Hierarchy

What is a Hierarchy?

In biology, hierarchy refers to the taxonomical classification of living organisms in successive levels of complexity. “Kingdom” is the highest rank in such a classification while “species” is the lowest.

In other words, a hierarchy is an arrangement of categories in an increasing or decreasing order – from kingdom to species or vice-versa.

Hierarchy Classification

  1. Obligate hierarchy: A classification where the order is followed strictly from kingdom to species or vice-versa.
  2. Intermediary hierarchy: It does not follow the order and can be added to the categories in the obligate list like the subdivision, subspecies, superfamily, suborder, and superclass.

Taxonomic Hierarchy

A taxonomical study has led to the formation of seven categories in which every living organism in the world can be categorized:

Hierarchy

Species

Species is defined as a group of living or fossil organisms who share similar forms, features and reproductive systems and are able to breed with each other. This is the first step on the ladder of the hierarchy of classification and shows exceptional similarities in the organisms who are in the same category. One species can be differentiated from another species which is closely related to it based on the study of their individual morphology. Species can be further subcategorized into subspecies, races etc.

Genus (plural: Genera)

A genus is defined as a collection of very similar species. They share similar characteristics with each other but distinctly different from other genera.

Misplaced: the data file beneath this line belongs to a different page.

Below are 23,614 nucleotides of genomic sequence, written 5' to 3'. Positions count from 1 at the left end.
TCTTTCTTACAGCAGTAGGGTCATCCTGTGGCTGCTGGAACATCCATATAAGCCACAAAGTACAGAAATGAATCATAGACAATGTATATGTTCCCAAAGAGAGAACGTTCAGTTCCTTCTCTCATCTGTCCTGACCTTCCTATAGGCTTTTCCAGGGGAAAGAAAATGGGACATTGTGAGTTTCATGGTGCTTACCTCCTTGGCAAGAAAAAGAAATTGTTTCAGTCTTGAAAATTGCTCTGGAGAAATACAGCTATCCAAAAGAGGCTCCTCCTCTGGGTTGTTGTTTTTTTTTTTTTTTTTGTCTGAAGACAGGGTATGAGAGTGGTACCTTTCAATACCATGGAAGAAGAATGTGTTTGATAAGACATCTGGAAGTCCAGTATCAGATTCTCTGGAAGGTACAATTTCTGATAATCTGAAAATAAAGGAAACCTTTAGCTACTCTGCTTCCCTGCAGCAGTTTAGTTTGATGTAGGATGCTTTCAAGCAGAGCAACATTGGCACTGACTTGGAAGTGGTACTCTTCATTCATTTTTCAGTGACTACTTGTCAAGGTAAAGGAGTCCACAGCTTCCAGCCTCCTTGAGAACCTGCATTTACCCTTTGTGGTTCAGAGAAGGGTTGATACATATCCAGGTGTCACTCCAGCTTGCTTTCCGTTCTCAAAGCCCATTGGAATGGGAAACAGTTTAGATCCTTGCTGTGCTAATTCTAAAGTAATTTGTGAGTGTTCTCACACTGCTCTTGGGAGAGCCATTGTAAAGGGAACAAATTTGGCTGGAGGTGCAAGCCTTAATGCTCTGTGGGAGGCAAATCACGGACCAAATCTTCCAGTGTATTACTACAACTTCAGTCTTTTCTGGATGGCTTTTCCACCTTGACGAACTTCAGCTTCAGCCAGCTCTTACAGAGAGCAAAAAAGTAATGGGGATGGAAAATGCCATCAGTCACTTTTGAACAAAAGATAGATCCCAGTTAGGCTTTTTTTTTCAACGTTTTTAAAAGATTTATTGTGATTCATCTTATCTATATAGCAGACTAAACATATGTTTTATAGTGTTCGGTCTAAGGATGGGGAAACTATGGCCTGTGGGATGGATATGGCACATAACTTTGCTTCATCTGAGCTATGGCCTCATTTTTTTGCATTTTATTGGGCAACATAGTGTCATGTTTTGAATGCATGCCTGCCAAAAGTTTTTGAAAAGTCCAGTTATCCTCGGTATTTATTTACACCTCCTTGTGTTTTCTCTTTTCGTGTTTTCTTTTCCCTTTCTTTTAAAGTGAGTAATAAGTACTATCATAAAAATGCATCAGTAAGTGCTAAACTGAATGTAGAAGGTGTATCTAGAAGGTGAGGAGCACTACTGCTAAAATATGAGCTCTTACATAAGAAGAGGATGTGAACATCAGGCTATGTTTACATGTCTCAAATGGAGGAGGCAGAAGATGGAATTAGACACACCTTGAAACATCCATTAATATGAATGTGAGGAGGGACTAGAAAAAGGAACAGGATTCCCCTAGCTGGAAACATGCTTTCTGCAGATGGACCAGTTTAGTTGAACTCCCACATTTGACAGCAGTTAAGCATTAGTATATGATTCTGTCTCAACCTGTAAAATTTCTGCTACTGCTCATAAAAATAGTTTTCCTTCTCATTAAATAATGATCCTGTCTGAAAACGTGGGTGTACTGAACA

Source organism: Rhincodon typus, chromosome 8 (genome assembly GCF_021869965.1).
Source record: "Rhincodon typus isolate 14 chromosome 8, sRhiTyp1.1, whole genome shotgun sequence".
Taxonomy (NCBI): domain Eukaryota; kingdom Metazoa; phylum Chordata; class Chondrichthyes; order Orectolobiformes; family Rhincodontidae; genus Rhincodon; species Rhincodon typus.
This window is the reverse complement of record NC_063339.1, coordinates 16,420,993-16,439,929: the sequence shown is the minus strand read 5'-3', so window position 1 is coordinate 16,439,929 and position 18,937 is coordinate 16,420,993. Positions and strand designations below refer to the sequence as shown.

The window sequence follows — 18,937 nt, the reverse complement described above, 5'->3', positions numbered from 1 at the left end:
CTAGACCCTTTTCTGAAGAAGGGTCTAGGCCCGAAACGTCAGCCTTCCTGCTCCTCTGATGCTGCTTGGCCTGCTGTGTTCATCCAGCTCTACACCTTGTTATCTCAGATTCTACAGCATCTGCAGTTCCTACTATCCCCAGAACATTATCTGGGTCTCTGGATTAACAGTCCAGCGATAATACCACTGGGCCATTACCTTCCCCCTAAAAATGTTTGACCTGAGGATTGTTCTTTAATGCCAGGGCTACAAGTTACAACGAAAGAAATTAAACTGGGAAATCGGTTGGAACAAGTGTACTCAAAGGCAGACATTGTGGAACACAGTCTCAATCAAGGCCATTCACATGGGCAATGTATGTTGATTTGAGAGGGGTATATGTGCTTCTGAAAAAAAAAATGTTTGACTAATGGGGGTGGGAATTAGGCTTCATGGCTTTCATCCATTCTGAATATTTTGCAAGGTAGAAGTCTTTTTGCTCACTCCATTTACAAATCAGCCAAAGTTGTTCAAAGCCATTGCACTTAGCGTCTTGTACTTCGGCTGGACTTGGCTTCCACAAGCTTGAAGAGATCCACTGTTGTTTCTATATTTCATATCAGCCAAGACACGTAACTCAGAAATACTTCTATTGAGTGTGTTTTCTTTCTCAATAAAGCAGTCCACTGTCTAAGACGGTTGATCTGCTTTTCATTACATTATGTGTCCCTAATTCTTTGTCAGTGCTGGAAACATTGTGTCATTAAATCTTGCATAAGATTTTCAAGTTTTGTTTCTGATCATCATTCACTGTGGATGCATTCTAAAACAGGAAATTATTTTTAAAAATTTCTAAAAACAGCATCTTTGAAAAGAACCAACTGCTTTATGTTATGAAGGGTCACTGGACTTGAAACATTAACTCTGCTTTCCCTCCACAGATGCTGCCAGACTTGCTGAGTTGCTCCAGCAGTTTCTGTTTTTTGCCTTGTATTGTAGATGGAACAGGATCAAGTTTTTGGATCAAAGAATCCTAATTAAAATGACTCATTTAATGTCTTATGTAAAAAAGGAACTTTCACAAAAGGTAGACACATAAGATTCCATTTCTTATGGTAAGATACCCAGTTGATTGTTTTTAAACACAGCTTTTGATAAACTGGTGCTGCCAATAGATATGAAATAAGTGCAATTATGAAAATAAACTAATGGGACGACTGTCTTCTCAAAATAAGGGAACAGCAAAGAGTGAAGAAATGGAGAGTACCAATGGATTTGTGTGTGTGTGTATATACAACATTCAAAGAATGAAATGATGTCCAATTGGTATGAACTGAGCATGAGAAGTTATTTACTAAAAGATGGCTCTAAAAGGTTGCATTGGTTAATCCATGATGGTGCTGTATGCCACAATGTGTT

Example: Tiger and lion are a part of the genus Panthera.

Family

A collection of similar genera which share some characteristics with each other. However, the similarities are very limited as compared to genus and species.

Example: The genus Panthera (lions, tigers) and the genus Felis (cats) are grouped under the same family Felidae.

Order

Families in the same order share some of their basic features with each other.

Example: Families Panthera and Felidae are included in the order Carnivora based on their eating habits.

Class

A class is a group of orders which have some features in common with each other.

Example: Class Mammals contains orders Carnivora and Primates.

Phylum

A major taxonomy category which ranks below kingdom and above class. A group of similar orders forms a phylum.

Example: It is the international code of nomenclature for algae, fungi, and plants accept the terms as equivalent.

Kingdom

This is the highest form of taxonomical classification. It groups similar phyla.

Example: All living and fossil animals are put under the Kingdom Animalia.


Human Taxonomy

Kingdom

Animalia

Phylum

Chordata

Class

Mammalia

Order

Primates

Family

Hominidae

Genus

Homo

Species

Sapiens

Further Reading

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Practise This Question

The medicinal plant Rauwolfia vomitoria shows different levels of potency depending on which area of the Himalayan ranges you pick them up from. This is an example of _________________.